Home is destroyed, but family bond standing strong

Nalyvaikivka is a village in the Buchanskyi district within the Kyiv Oblast, where Yurii (60) built his family home, brick-by-brick, over several years. Yurii and his family, including his wife Oksana (51), daughter Svitlana (24) and their dog, escaped two missiles targeting Nalyvaikivka by hiding in an underground room on their property, acting as a bomb shelter. Their home, however, was completely destroyed and the whole family lost all their possessions.

Following the destruction, Svitlana moved to live with friends in Slovakia as the war surrounding Kyiv continued. She returned to Nalvyaikivka, reuniting with her family after only one month away, in order to support her parents as they cope with trauma while rebuilding their home.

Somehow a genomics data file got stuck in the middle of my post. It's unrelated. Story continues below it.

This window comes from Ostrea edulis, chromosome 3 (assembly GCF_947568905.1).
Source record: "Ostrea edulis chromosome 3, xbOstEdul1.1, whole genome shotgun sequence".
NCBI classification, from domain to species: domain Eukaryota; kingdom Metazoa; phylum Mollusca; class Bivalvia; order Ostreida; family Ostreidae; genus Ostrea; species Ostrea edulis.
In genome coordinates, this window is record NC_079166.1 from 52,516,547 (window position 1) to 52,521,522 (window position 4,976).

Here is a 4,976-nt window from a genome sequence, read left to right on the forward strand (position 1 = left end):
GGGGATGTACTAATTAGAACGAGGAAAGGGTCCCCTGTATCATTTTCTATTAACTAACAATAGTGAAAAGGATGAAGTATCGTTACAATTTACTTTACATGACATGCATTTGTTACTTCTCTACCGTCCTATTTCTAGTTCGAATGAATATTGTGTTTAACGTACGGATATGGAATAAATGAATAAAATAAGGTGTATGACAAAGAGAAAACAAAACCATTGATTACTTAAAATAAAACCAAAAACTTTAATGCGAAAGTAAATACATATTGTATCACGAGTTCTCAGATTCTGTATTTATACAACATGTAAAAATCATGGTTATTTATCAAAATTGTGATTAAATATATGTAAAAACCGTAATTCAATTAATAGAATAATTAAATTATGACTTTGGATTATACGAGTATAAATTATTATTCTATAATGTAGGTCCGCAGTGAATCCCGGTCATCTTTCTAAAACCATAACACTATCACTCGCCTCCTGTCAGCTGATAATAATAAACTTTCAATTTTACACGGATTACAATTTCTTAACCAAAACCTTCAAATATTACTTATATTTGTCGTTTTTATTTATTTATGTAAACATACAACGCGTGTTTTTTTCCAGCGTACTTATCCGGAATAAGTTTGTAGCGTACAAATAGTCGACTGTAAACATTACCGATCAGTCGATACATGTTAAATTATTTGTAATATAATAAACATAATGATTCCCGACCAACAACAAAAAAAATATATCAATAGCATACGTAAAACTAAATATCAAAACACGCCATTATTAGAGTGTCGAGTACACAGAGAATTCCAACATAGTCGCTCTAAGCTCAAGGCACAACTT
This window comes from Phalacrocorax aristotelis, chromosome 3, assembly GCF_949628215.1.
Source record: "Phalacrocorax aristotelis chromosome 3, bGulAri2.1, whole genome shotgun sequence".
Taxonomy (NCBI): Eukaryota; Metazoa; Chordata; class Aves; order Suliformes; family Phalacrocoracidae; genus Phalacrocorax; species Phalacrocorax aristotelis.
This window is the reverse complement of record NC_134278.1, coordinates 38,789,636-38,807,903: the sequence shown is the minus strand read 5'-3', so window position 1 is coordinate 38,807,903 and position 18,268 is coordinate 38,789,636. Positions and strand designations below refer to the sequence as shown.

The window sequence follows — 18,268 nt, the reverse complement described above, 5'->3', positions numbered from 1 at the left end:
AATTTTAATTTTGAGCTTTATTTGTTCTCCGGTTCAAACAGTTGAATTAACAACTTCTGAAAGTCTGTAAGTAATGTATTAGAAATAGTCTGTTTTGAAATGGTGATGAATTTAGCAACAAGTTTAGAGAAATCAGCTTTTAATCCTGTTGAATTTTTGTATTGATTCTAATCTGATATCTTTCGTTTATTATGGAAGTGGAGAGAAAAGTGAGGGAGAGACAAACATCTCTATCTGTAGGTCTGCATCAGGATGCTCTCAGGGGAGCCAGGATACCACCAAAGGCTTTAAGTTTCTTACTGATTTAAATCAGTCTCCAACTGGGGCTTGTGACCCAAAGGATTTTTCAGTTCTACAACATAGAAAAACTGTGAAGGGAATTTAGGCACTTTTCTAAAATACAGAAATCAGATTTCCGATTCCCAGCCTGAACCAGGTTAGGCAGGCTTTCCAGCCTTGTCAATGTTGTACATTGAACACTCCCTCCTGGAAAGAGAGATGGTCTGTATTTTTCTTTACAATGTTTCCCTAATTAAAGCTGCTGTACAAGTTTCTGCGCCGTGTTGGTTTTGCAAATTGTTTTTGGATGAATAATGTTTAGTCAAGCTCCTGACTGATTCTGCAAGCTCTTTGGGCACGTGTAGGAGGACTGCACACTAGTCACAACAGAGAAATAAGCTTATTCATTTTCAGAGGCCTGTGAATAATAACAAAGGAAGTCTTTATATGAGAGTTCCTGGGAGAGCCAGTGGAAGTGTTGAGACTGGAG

I just couldn’t stay there knowing that my mom and dad go through this hell.

Svitlana, 24
©UNHCR/Andrew McConnell

Just as he did many years ago, Yurii will lead the reconstruction of the family home, but first, he picks up the remains of his former home with stoicism. His son living in Kyiv, makes regular trips back to the village to help clean the debris. Oksana suffers from emotional and psychological effects, from nightmares and insomnia, to anxiety. Even the family dog has shown signs of confusion, as he stares at the remnants of the former family home.

Earlier this month, UNHCR High Commissioner Filippo Grandi visited Yurii, Oksana and Svitlana in Nalyvaikivka, currently living in an RHU while the reconstruction of their home is ongoing.

©UNHCR/Andrew McConnell

UNHCR has supported the civilian population in Ukraine by supplying RHUs and other NFIs to families who choose to stay in their property. Nalyvaikivka is just 7 km away from Makariv in Ukraine, where the main Kyiv offensive has taken place.

©UNHCR/Andrew McConnell

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